When you listen to 5 Seconds of Summer‘s sophomore album Sounds Good Feels Good in its entirety, it is clear that they are so ready to break out of the boy band mold that they were being marketed as. They’re a great example of how sometimes a major label can alter an artist or band’s image purely for branding purposes, but it looks like they got a lot more creative rights as to what kind of music they want to put out in this album. Let’s just say that they’ve come a long way since “She Looks So Perfect” in a short amount of time.
Take their lead single “She’s Kinda Hot” for example. It was easy to think that it was just going to be a continuation of “She Looks So Perfect,” but those sneaky tricksters proved us wrong and gave us a fun ‘believe-in-yourself’ anthem. They continued to give us something new to look forward to with pop punk-infused promo singles “Fly Away” and ” Money,” as well as second single “Hey Everybody!” However, the underdog of the group is “Jet Black Heart,” a mid-tempo track that showcases the insecurities that come with wanting to prove yourself to someone you truly care about while fearing that they won’t accept your flaws and past mistakes.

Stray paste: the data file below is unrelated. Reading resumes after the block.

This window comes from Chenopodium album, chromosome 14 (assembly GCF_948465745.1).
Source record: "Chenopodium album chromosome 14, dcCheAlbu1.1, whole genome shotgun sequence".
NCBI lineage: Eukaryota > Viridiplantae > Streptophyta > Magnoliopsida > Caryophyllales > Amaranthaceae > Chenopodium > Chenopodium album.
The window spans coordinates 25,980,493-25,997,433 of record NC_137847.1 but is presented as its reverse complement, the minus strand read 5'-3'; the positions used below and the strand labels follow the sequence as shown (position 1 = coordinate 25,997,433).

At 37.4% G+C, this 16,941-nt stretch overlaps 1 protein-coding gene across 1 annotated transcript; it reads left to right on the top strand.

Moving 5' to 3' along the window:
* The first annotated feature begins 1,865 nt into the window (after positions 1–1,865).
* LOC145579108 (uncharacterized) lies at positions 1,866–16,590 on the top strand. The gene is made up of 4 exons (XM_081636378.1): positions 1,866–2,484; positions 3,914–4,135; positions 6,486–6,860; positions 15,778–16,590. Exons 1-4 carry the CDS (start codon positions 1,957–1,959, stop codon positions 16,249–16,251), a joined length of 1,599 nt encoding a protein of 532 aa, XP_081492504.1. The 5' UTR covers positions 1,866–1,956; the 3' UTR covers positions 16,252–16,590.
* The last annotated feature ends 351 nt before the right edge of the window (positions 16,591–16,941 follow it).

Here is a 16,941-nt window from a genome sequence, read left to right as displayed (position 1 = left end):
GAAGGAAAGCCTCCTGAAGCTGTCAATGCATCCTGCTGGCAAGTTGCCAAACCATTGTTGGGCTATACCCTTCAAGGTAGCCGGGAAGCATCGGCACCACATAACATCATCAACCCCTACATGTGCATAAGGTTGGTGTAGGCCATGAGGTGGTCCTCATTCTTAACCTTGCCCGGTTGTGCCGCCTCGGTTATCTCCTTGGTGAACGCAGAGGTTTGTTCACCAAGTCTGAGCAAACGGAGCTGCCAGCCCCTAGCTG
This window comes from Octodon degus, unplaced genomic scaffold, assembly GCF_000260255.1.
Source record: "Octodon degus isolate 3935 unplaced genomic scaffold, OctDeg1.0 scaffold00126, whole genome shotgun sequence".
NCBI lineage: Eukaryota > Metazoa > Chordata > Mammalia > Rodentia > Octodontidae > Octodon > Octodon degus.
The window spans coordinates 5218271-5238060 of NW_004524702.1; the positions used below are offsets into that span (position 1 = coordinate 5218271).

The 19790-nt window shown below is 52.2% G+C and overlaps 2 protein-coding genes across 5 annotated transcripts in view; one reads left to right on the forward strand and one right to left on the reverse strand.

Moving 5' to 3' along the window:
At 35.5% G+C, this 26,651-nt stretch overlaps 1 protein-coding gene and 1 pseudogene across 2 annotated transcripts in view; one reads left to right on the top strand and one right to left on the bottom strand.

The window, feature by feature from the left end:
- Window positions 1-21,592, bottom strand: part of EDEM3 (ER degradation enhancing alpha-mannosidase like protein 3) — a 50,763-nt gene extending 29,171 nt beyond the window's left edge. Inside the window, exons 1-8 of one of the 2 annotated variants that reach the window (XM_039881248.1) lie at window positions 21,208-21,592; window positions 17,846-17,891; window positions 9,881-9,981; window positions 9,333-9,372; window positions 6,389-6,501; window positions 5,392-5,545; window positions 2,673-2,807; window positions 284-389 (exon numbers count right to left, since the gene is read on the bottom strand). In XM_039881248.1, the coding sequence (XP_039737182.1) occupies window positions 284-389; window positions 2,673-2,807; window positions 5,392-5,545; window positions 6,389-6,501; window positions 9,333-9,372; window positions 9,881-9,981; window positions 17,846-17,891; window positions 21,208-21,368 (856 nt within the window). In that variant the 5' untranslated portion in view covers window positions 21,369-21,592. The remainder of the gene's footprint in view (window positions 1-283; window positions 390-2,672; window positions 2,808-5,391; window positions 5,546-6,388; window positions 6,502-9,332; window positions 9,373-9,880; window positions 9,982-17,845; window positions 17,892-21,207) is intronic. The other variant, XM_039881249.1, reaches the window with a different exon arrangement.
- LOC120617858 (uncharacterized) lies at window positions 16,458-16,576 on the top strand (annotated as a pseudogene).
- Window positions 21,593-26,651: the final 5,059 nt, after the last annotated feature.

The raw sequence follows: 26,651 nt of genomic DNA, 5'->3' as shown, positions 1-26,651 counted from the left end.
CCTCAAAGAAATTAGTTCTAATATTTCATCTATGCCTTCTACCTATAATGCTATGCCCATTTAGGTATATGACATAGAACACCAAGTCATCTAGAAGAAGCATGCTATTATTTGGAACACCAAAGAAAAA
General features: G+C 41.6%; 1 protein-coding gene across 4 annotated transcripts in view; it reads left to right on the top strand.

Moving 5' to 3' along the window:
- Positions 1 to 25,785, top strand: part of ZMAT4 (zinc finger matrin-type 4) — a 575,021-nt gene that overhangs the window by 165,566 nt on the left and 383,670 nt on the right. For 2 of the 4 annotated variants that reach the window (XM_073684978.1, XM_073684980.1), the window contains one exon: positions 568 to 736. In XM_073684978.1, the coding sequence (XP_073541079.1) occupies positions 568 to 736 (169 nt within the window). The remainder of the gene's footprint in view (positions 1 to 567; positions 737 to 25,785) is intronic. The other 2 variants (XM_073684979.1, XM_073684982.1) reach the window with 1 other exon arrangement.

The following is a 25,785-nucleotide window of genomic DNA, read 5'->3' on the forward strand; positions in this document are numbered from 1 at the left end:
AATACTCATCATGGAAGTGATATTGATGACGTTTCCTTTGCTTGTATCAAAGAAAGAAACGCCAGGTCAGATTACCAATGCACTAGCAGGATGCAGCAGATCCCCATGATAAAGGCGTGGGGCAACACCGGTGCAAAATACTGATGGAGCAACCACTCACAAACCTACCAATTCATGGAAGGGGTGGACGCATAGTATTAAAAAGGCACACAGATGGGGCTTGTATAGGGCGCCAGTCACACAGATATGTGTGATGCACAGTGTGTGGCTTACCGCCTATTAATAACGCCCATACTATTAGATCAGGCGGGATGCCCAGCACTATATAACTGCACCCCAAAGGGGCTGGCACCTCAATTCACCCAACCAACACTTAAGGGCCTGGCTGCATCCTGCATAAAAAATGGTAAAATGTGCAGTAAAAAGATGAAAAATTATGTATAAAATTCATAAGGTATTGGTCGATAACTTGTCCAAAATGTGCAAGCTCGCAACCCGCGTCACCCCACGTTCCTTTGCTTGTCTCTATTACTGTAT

Sounds Good Feels Good actually introduces us to a side of 5SoS that we didn’t get a chance to see in their first album. This time around, there’s an abundance of ballads that range in topics from the typical bittersweet love (“Waste The Night,” “Vapor”) and breakup songs (“Castaway,” “The Girl Who Cried Wolf”).
Apart from “Jet Black Heart,” the highlights of this album are hands down “Broken Home” and “Invisible.” The former is a heart wrenching look into what a kid goes through as they watch their parents’ marriage crumble in front of them, while the latter delves into the regrets of taking life for granted, no matter what age you are. They end the album with the two-part conclusion that should’ve been two separate songs “Outer Space/Carry On.”
Sounds Good Feels Good is filled with an variation of songs that fit closer to 5 Seconds of Summer’s influences (All Time Low, Boys Like Girls, Blink-182), which in a way is probably the kind of music they wanted to put out all along. There is a clear difference between their first album and this one, which includes more ballad-esque tracks gets away from the cute-sy love songs that riddled their debut release. In fact, they practically turn the tables on the listener as most of their songs are closer to the emotion they showcased in “Amnesia.” Maybe the changes were a product of heavily working with The Madden Brothers in their songwriting, or maybe Sounds Good Feels Good is the album that they should’ve released at the beginning of their career.